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Alzheimer's Disease

Alzheimer’s and Infectious Disease: For Real

I’ve written a couple of times over the years about the idea that Alzheimer’s disease might have an infectious component to it. That’s been proposed many times, but it’s fair to say that it’s never caught on. For one thing, the amyloid hypothesis has always had a lot more going for it. I realize that I’ve poured scorn on that one in recent years, but that’s after a string of massive clinical failures based on it being right. It started out as by far the most plausible mechanism around, and even now, any further explanation of the disease is going to have to include an amyloid component, in much the same way that Einstein’s relativity also included an explanation of why Newtonian mechanics was so workable so much of the time.

A new paper in Neuron, though, looks to be the most unignorable one yet with evidence that there’s some sort of viral/bacteial/fungal component to the disease. A team led out of a Mt. Sinai research group has gone over a pretty large sample of Alzheimer’s brain tissue (622 patients who died with the disease, and over three hundred control brains as well), sequencing infectious organism DNA, looking for changes in the proteome, etc. They find that aging brains in normal patients display plenty of viral signatures (as indeed is probably the case in many other tissues). But the AD samples were particularly enriched in herpesviruses 6A and 7, a result that repeated across three independent cohorts from different geographical locations (the brain tissue collections were from more than one previous effort). According to Stat, there’s a paper coming out next month from another group entirely that also implicates HHV6.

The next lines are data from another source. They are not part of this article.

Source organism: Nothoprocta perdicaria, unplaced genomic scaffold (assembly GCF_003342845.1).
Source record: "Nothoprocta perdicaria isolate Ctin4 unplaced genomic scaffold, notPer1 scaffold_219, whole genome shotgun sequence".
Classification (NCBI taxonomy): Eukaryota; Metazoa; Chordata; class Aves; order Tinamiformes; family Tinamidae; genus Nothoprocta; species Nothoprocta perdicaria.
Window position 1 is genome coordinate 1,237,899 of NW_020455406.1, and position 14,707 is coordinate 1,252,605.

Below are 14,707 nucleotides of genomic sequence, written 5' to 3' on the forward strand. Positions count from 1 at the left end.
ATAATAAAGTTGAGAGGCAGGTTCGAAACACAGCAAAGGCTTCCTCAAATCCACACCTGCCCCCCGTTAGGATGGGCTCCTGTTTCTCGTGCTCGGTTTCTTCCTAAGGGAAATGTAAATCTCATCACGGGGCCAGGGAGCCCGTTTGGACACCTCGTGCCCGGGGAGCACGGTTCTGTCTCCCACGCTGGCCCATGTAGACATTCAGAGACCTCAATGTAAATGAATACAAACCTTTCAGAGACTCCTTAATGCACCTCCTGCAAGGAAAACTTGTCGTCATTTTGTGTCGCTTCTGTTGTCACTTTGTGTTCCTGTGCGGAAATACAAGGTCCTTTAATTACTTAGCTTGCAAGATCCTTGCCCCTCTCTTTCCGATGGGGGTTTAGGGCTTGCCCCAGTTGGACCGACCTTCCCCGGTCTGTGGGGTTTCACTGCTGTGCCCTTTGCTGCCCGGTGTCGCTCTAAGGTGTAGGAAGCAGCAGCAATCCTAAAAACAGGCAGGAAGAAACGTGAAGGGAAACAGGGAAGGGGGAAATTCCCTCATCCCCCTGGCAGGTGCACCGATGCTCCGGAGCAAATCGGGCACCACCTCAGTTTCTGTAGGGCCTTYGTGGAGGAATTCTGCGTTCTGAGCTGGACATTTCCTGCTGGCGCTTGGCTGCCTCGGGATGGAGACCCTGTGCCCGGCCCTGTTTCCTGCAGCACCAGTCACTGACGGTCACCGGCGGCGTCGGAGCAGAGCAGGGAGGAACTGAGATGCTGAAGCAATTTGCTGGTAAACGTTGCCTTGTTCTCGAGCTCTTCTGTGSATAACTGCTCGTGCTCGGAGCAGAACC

But are these viruses a cause of the disease, or are they something that shows up later? That is, do HHV 6A/7 give you Alzheimer’s, or does having Alzheimer’s bring on those viral infections? This has been the problem with many previous proposals for an infectious agent, and it’s a very difficult objection to overcome. I think that this is the first study, though, that has made it over that hurdle. The paper shows that viral DNA is, in fact, incorporated into neurons from the affected regions of the brain. What’s more, analysis of both protein and mRNA levels suggest that such infection produces changes in several transcriptional regulators (specifically, a set of zinc-finger transcription factors and G-quadraplex-associated proteins) that in turn affect expression of a number of very suggestive proteins downstream: